I’m so excited I might split my pants. This fall, the literary world gets two giant releases: Jonathan Franzen’s Purity and Avenue of Mysteries, John Irving’s fourteenth novel. I might very well drive to Barnes & Noble, pluck these novels from the shelf, and stand in the checkout line. I might take my time with each, poolside, or read feverishly while sprawled on my recliner. There’s no way to tell. There are plenty of short story collections crowding my bookcase—I could read these (and I will), but each story will feel like a snapshot…a Snapchat, even: there in full Technicolor one moment, but then gone much too quickly. I desire characters. Long digressions that fail to advance plot. Minor characters, for Christ’s sake. I want to be lulled and led—follow me all the way through this unnecessarily long flashback! I want to live with characters I both detest and adore for 500 pages (563 in Franzen’s latest).
But wait. Maybe I should curb my giddiness. Wasn’t the novel supposed to be dead? Who has time for make believe when there’s reality television and Facebook feeds? When there’s Donald Trump? In the early ’00s, when Survivor and Big Brother reigned (followed by American Idol and Duck Dynasty—do people really watch this?) I might have…no wait, I did fear that novels would go the way of poetry and aerobics classes—sure, these things are good for you, but who’s got the time, really? The American public seemed disinterested in fiction, let alone the novel. Televised singing/dancing/juggling competitions, however, now that’s entertainment! When you’re smack dab in the middle of the fad, it’s difficult to see the fad for what it is. From 1995 to 1999, I proudly wore a chain wallet. It was cool and would always be cool. Only when you unsnap that chain from the belt loop on your jeans, though, do you recognize how silly you’ve been.
This brings me to Netflix. Thank god for Netflix. If you need any evidence that the novel is alive and kicking, look no further than Netflix. Okay, follow me here… By the end of the ’00s, the American public had started coming out of the reality television mania that had held the networks and cable channels hostage for so long. People craved story. Characters. Plot. Shows like Breaking Bad and Dexter and True Blood had huge followings. At work, people weren’t talking about what contestant ate what exotic (and possibly poisonous) food on Fear Factor, but were now speculating on who was truly the evil one on Lost, Jacob or the Man in Black. Netflix was live streaming and people were catching up on shows that their best friends were urging them to watch—it’s like the best show ever, seriously. So friends, as you can see, the novel is back and bigger than ever. Case closed.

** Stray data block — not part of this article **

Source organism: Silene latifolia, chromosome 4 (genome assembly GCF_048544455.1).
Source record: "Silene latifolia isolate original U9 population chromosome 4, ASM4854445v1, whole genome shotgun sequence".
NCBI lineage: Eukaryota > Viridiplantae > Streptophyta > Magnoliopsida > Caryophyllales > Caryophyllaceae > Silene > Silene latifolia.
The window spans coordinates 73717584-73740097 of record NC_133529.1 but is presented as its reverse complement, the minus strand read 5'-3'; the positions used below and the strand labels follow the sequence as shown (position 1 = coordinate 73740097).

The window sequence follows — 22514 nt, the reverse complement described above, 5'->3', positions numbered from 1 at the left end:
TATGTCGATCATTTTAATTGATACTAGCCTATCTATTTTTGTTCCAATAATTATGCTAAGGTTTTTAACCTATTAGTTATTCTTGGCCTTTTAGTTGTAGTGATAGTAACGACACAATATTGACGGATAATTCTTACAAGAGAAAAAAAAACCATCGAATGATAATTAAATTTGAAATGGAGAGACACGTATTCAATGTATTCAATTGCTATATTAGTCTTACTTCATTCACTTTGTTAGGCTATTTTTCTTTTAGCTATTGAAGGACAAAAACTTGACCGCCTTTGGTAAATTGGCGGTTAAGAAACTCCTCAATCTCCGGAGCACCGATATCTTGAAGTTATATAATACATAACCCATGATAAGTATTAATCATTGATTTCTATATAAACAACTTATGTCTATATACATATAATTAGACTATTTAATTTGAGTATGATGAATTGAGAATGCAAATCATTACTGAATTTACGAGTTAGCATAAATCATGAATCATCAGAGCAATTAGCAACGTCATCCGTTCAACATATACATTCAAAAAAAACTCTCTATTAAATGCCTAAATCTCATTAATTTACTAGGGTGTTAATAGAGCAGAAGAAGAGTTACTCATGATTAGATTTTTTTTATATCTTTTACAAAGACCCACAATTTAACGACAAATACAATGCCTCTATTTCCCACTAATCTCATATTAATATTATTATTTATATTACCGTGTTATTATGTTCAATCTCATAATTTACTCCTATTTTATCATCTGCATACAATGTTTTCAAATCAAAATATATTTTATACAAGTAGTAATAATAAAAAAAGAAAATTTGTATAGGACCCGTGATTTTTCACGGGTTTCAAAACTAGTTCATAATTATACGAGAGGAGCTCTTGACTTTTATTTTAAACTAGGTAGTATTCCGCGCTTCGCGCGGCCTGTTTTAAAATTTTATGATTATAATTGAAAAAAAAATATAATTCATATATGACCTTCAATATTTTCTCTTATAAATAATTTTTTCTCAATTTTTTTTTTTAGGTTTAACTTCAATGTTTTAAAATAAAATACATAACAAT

The public’s need for story is one thing, and television and live streaming are not, of course, the same as engaging with a book. But I submit that there is some crossover here. Save for the latest Star Wars, set to be released this December, people seem more interested in long-form storytelling. We want to stay with a character for 9 seasons. We want to watch all 9 seasons this weekend. Many of the shows we binge watch were novels; has Tom Perrotta written anything that hasn’t been adapted for film or an HBO series? There’s some good news on the bookstore front, too: independent bookstores are actually increasing; Barnes & Noble is still a thing—and please go there, today, and buy a tangible book. Are all book sales up? Certainly not, and the number of authors out there who can put up sales numbers like Franzen or Irving are few…and yet, I remain positive when it comes to the novel. Positive because people still crave characters. The novel is always on the brink of extinction, or so we’ve been told. But as long as we’re suckers for big sweeping stories, the novel will never be a fad, even if it is more fashionable some years than others. And if it is a trend, trends come back, right? So this weekend, I plan on digging out my old chain wallet, snapping it to a pair of jeans, and then leaning all the way back in my recliner with a novel in my hand.
Matt Hall is an MFA fiction candidate at Virginia Tech.